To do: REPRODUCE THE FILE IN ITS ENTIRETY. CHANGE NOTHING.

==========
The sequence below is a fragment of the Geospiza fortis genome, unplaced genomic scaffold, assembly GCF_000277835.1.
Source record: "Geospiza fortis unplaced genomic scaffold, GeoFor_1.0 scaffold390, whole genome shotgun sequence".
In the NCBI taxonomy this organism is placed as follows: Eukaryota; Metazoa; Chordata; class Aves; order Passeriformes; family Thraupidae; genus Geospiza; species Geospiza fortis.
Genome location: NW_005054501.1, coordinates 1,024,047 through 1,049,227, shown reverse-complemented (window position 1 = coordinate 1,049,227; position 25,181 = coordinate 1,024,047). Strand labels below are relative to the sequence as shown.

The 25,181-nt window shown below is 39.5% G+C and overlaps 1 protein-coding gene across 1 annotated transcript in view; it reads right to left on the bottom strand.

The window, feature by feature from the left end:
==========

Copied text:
The sequence below is a fragment of the Geospiza fortis genome, unplaced genomic scaffold, assembly GCF_000277835.1.
Source record: "Geospiza fortis unplaced genomic scaffold, GeoFor_1.0 scaffold390, whole genome shotgun sequence".
In the NCBI taxonomy this organism is placed as follows: Eukaryota; Metazoa; Chordata; class Aves; order Passeriformes; family Thraupidae; genus Geospiza; species Geospiza fortis.
Genome location: NW_005054501.1, coordinates 1,024,047 through 1,049,227, shown reverse-complemented (window position 1 = coordinate 1,049,227; position 25,181 = coordinate 1,024,047). Strand labels below are relative to the sequence as shown.

The 25,181-nt window shown below is 39.5% G+C and overlaps 1 protein-coding gene across 1 annotated transcript in view; it reads right to left on the bottom strand.

The window, feature by feature from the left end: